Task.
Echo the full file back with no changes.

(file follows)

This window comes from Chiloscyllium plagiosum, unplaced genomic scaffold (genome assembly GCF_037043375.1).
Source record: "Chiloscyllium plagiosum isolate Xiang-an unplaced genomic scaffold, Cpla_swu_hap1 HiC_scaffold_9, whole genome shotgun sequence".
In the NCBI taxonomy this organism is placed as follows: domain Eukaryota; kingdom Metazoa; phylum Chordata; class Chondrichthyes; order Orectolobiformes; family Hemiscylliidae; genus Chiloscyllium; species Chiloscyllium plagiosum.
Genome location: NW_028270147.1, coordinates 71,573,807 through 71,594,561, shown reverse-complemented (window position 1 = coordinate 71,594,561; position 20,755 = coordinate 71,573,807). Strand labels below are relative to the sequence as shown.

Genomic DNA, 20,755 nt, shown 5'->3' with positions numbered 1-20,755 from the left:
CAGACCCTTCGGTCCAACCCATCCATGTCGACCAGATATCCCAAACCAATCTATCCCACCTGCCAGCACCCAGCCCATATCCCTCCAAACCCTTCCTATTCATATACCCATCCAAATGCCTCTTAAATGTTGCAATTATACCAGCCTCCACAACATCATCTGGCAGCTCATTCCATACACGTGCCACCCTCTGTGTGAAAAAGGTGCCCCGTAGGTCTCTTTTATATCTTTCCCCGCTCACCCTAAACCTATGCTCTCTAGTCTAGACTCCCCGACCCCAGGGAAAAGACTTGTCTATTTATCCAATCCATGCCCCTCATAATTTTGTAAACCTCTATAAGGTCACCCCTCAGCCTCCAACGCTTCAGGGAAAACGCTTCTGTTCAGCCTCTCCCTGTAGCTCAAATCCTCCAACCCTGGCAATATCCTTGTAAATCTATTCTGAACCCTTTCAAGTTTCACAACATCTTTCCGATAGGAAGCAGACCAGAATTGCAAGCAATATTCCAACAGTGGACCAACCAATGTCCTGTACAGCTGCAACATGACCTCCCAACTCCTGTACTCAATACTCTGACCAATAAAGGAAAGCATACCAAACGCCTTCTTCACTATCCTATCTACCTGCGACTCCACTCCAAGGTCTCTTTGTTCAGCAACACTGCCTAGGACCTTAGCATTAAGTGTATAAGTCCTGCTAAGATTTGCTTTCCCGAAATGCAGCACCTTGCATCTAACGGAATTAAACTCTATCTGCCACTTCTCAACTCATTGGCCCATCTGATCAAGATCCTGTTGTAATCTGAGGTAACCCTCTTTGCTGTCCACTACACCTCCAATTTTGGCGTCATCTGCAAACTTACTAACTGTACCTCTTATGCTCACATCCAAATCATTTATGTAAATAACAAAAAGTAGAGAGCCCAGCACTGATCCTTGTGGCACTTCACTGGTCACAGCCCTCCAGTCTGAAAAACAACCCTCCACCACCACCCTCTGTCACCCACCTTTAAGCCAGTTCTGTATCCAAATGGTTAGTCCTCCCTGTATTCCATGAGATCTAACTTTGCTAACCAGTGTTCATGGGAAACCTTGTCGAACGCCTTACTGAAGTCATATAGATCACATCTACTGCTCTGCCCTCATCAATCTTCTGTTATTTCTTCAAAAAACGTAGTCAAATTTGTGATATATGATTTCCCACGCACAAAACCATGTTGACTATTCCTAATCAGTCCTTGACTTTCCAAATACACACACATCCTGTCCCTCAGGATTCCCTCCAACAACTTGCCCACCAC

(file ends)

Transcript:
This window comes from Chiloscyllium plagiosum, unplaced genomic scaffold (genome assembly GCF_037043375.1).
Source record: "Chiloscyllium plagiosum isolate Xiang-an unplaced genomic scaffold, Cpla_swu_hap1 HiC_scaffold_9, whole genome shotgun sequence".
In the NCBI taxonomy this organism is placed as follows: domain Eukaryota; kingdom Metazoa; phylum Chordata; class Chondrichthyes; order Orectolobiformes; family Hemiscylliidae; genus Chiloscyllium; species Chiloscyllium plagiosum.
Genome location: NW_028270147.1, coordinates 71,573,807 through 71,594,561, shown reverse-complemented (window position 1 = coordinate 71,594,561; position 20,755 = coordinate 71,573,807). Strand labels below are relative to the sequence as shown.

Genomic DNA, 20,755 nt, shown 5'->3' with positions numbered 1-20,755 from the left:
CAGACCCTTCGGTCCAACCCATCCATGTCGACCAGATATCCCAAACCAATCTATCCCACCTGCCAGCACCCAGCCCATATCCCTCCAAACCCTTCCTATTCATATACCCATCCAAATGCCTCTTAAATGTTGCAATTATACCAGCCTCCACAACATCATCTGGCAGCTCATTCCATACACGTGCCACCCTCTGTGTGAAAAAGGTGCCCCGTAGGTCTCTTTTATATCTTTCCCCGCTCACCCTAAACCTATGCTCTCTAGTCTAGACTCCCCGACCCCAGGGAAAAGACTTGTCTATTTATCCAATCCATGCCCCTCATAATTTTGTAAACCTCTATAAGGTCACCCCTCAGCCTCCAACGCTTCAGGGAAAACGCTTCTGTTCAGCCTCTCCCTGTAGCTCAAATCCTCCAACCCTGGCAATATCCTTGTAAATCTATTCTGAACCCTTTCAAGTTTCACAACATCTTTCCGATAGGAAGCAGACCAGAATTGCAAGCAATATTCCAACAGTGGACCAACCAATGTCCTGTACAGCTGCAACATGACCTCCCAACTCCTGTACTCAATACTCTGACCAATAAAGGAAAGCATACCAAACGCCTTCTTCACTATCCTATCTACCTGCGACTCCACTCCAAGGTCTCTTTGTTCAGCAACACTGCCTAGGACCTTAGCATTAAGTGTATAAGTCCTGCTAAGATTTGCTTTCCCGAAATGCAGCACCTTGCATCTAACGGAATTAAACTCTATCTGCCACTTCTCAACTCATTGGCCCATCTGATCAAGATCCTGTTGTAATCTGAGGTAACCCTCTTTGCTGTCCACTACACCTCCAATTTTGGCGTCATCTGCAAACTTACTAACTGTACCTCTTATGCTCACATCCAAATCATTTATGTAAATAACAAAAAGTAGAGAGCCCAGCACTGATCCTTGTGGCACTTCACTGGTCACAGCCCTCCAGTCTGAAAAACAACCCTCCACCACCACCCTCTGTCACCCACCTTTAAGCCAGTTCTGTATCCAAATGGTTAGTCCTCCCTGTATTCCATGAGATCTAACTTTGCTAACCAGTGTTCATGGGAAACCTTGTCGAACGCCTTACTGAAGTCATATAGATCACATCTACTGCTCTGCCCTCATCAATCTTCTGTTATTTCTTCAAAAAACGTAGTCAAATTTGTGATATATGATTTCCCACGCACAAAACCATGTTGACTATTCCTAATCAGTCCTTGACTTTCCAAATACACACACATCCTGTCCCTCAGGATTCCCTCCAACAACTTGCCCACCAC